Personally, clothes don’t really matter to me. I spend as little money as possible on clothes, and my wife is the same. We also eat almost all of our meals at home and eat maybe one meal a week from a restaurant. Cutting back in those areas that don’t really matter to us allows us to spend more money on other things that do matter.
4. Track Your Expenses
While creating a budget is important, tracking your expenses is equally important. The budget doesn’t do you any good if you don’t know how your money is actually being spent.
You’ll need to decide on a system for tracking and recording your expenses. You can either use a simple approach like a spreadsheet, or use an app like Personal Capital.
If you’re manually entering expenses into a spreadsheet, my recommendation is to record expenses each day so you don’t miss anything (try using our free spending log).
5. Track Your Net Worth
Net worth gives a big-picture look at your overall financial situation. It’s much more indicative of wealth than how much you make. You can make a lot of money, spend it all, and have nothing to show for it.
→Related reading: 9 Convincing Reasons Why You Should Be Tracking Your Net Worth
If you want to build wealth, you should be paying attention to your net worth. Unfortunately, most people don’t know their net worth.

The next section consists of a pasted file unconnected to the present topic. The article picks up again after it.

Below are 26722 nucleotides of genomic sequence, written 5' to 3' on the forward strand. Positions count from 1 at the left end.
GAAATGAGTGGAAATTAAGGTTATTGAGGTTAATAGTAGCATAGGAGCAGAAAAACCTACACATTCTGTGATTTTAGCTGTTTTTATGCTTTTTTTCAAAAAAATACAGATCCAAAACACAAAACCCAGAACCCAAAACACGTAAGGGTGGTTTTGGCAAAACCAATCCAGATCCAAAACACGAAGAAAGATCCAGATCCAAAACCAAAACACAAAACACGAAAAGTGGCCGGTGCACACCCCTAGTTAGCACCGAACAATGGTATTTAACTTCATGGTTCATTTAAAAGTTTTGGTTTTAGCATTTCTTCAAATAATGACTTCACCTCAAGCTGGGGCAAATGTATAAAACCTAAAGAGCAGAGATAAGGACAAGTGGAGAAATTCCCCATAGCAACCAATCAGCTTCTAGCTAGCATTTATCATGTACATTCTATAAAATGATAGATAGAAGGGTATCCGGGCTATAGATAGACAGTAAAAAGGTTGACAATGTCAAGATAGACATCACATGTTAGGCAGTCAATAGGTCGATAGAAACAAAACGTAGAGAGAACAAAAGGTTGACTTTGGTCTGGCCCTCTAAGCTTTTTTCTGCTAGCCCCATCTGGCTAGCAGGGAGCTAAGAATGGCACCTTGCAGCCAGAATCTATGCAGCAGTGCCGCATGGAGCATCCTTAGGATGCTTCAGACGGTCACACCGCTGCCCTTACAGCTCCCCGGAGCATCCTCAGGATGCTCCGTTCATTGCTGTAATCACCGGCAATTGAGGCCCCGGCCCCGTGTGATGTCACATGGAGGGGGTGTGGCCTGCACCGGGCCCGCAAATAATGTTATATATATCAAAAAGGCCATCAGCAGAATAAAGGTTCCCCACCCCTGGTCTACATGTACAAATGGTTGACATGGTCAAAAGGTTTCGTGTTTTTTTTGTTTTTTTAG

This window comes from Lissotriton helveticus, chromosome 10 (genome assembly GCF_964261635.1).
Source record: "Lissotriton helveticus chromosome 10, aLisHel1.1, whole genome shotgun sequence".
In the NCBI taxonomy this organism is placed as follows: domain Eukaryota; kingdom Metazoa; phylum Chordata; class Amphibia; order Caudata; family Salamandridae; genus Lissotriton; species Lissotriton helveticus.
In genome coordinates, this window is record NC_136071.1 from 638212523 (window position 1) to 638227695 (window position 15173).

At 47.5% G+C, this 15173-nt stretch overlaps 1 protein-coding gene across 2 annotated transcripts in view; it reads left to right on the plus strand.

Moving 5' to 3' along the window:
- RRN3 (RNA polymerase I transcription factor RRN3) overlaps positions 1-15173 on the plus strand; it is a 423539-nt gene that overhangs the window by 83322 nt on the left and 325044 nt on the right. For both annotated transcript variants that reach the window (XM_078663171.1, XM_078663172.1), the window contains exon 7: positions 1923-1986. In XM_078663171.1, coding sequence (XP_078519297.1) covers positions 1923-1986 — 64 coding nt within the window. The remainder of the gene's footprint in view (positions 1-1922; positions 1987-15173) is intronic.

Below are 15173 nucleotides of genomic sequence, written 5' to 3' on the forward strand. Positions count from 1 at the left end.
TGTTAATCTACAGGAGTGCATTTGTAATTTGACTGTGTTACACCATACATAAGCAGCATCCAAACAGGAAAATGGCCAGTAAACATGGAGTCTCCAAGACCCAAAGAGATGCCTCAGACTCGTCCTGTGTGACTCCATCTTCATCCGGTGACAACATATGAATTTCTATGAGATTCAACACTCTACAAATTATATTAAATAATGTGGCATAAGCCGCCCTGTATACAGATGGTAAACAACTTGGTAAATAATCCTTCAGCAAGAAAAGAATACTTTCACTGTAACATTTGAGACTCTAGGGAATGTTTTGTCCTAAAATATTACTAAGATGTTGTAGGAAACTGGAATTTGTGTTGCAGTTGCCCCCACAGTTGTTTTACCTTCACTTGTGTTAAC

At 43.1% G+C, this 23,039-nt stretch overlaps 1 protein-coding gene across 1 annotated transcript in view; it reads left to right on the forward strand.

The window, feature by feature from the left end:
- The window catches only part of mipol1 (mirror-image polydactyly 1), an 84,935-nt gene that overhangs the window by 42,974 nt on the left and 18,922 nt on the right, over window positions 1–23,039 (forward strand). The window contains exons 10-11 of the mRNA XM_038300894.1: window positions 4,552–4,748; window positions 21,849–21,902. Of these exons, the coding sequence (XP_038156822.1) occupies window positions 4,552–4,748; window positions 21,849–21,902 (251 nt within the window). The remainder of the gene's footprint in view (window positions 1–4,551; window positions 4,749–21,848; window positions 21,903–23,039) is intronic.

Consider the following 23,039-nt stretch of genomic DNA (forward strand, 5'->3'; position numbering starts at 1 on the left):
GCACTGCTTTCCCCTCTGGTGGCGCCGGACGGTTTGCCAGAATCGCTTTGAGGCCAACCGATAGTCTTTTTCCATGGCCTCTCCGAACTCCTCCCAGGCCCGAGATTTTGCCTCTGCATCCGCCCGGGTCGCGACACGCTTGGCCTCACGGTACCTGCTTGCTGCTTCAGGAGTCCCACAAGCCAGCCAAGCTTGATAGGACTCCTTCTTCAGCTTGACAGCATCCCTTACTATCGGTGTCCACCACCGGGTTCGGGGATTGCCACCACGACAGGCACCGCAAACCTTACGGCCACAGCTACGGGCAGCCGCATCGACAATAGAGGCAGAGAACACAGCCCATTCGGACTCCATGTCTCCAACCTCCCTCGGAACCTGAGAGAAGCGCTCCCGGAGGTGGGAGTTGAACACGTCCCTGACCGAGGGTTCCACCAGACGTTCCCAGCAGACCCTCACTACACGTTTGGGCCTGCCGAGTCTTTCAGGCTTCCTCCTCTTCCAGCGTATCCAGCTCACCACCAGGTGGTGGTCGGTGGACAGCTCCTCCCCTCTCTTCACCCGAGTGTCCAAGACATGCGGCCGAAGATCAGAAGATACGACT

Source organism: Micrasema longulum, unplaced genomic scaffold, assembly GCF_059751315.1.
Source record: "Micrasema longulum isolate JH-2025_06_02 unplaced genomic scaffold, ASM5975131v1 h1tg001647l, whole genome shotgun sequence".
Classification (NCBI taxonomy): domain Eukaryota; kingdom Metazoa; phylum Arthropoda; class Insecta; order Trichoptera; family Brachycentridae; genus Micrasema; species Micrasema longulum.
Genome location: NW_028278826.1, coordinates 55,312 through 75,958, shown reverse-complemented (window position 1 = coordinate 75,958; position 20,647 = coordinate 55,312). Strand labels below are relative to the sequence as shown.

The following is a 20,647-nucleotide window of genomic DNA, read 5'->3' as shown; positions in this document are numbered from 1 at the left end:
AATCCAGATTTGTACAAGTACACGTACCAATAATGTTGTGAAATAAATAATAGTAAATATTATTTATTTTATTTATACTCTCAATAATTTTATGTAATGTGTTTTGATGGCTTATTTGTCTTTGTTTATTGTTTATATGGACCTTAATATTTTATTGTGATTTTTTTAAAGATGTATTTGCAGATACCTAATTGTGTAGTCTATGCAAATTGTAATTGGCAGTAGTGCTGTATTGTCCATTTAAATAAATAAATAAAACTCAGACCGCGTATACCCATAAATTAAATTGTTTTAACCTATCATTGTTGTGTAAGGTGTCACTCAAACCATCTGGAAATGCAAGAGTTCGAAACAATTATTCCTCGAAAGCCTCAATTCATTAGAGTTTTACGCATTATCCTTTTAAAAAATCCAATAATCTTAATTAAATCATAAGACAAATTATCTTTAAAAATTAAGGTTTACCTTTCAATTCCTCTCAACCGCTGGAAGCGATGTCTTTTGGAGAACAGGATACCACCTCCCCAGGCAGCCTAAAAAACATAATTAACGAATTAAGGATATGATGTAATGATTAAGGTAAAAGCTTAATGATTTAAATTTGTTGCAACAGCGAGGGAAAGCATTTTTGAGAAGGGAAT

About two years ago I started tracking my net worth, and I wish I would have started earlier. My financial goals involve net worth, so it only makes sense that I track it on a regular basis.
Seeing my net worth has been a great motivator, and has caused me to think about how each financial decision will impact my net worth.
I use the free app Personal Capital to track net worth, and I highly recommend it. In just a few minutes you can create an account and link all of your financial accounts. From the Personal Capital dashboard, you’ll be able to see and track your net worth. You’ll also have access to a lot of handy reports.
6. Pay Down Debt
If you have high-interest debt like credit cards or personal loans, paying off that debt as soon as possible should be a priority. Student loans, car loans, and medical bills can also be attacked.
Mortgages are typically at a lower interest rate and not considered bad debt, but it’s up to you if you want to pay off your mortgage early. There are definitely some benefits, even though the interest rate may not be killing you.
There are a few different approaches you can take if you’re going to aggressively pay down your debt. The most common strategies are the debt snowball and the debt avalanche. If you’re not familiar with these approaches, please read the article Debt Snowball vs. Debt Avalanche.